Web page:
Chapter of the Year(2)

October 2014 Newsletter

October 2014

Bee Prepared for October 2014


  • Continue to check on equipment in storage for wax moth damage


  • Not much work except to keep an eye on your hive
  • Place entrance reducers in the entrance
  • Check each colony for a laying queen
  • Combine weak hives
  • Leave one shallow super completely full of honey plus the honey in the brood chambers
  • Prepare hive for winter
  • Damage control
    • Strap down hive tops
      • Prevent wind or wildlife damage


  • Feed
    • Continue to check hive weight
    • Leave one shallow super completely full of honey
    • Leave the honey in the brood chambers
    • Feed all colonies that don’t have a least 40 pounds of honey stored
      • A deep super or brood frame holds 6 pounds of honey
        • Completely filled will hold 60 – 80 pounds of honey
        • A shallow super frame holds 2 ½ pounds of honey
          • Completely filled will hold 25 – 30 pounds of honey
      • Feed a mixture of 2:1 sugar syrup
        • Beware of robbing
        • 2 gallons using a top feeder
        • Medicate with Fumagilin-B if needed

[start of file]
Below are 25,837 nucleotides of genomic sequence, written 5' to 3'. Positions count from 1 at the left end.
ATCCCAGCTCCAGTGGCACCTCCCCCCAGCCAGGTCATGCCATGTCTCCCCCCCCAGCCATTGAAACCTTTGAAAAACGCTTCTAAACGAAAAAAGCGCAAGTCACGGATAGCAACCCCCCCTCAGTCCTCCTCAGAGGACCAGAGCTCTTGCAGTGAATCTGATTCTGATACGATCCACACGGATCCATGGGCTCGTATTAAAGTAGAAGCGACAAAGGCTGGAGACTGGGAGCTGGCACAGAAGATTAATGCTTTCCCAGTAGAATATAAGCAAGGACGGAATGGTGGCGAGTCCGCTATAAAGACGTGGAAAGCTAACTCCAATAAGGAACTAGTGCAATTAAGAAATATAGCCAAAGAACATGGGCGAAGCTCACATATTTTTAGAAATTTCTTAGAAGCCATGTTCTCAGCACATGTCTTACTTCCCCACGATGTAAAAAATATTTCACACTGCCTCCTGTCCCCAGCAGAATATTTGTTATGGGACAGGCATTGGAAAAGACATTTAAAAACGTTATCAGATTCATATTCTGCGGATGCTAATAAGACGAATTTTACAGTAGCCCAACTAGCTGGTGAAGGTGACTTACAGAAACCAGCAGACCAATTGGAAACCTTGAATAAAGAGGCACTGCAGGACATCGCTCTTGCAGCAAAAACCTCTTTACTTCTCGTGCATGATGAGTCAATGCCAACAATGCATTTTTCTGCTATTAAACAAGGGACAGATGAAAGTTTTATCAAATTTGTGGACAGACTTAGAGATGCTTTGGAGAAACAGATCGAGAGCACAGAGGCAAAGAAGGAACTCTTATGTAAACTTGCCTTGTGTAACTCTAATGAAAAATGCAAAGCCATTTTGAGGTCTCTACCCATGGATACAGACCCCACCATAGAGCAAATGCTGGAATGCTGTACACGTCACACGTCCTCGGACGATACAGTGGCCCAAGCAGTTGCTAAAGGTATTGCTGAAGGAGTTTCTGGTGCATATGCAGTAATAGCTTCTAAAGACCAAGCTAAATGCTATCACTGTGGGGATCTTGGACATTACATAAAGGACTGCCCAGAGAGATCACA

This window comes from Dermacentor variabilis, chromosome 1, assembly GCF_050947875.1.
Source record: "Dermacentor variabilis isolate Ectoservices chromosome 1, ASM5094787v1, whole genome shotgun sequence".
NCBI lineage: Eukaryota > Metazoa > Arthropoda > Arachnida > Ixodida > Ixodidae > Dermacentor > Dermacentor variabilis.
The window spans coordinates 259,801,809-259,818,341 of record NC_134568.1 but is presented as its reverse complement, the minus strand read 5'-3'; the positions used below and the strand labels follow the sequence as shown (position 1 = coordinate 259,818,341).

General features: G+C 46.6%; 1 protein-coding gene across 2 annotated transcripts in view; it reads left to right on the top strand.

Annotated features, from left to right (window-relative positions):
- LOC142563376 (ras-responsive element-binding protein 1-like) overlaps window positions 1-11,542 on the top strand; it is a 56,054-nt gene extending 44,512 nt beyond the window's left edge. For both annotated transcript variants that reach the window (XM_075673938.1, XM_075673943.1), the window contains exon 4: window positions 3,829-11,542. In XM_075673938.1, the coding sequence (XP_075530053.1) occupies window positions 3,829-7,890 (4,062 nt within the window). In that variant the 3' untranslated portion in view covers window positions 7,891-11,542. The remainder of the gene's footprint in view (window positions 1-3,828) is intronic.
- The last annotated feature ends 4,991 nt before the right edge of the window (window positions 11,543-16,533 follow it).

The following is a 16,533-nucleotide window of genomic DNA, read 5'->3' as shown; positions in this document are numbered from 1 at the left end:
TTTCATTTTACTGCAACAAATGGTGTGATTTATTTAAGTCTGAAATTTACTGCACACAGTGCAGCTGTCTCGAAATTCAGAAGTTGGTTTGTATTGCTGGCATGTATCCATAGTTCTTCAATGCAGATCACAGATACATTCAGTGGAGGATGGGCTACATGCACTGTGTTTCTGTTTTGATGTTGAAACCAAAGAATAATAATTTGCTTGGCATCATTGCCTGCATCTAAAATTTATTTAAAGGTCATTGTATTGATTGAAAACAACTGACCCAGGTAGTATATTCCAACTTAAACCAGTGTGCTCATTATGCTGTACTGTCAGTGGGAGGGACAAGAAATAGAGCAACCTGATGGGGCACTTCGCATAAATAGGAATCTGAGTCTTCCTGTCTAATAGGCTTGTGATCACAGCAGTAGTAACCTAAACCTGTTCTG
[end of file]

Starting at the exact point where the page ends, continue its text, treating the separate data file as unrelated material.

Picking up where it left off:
• Frame placement
    • Make sure upper chamber frames are have open comb in the center
      • Used for spring broodnest expansion and clustering
      • Need honey and pollen in the bottom brood chamber
      • Make sure no capped brood or empty cells are located within the cluster
  • Install
    • Inner cover wedges for ventilation
      • Place under the back of the cover
      • Mouse guard at hive entrance
        • Entrance cleats restrict mice
      • Insulation boards under hive cover
        • Keeps colony dry
      • Set up wind break if necessary
  • Bees in winter
    • Large hive will not die from cold weather
      • They can survive extremely cold weather
      • Stay warm by clustering
        • Keeps each other warm
      • Temperature in the hive is only warm within the cluster
        • Don’t warm up the entire hive
  • Moisture in winter hives
    • Moisture can develop within the hive
    • Bees give off moisture
    • Moisture gathers above them
      • It can then drop down onto the cluster
      • This is what can kill bees in the winter
      • Can survive cold but not wet and cold
      • Moisture not a problem in the summer
  • Moisture prevention
    • Don’t let water condensation develop within the hive
    • Use fully opened screen bottom boards
      • Don’t cover or restrict bottom boards in winter
      • Allows enough ventilation within the hive to alleviate moisture build up
      • No need to wrap hives for winter in the South
      • Don’t allow gaps near the top cover

Johnston County, NC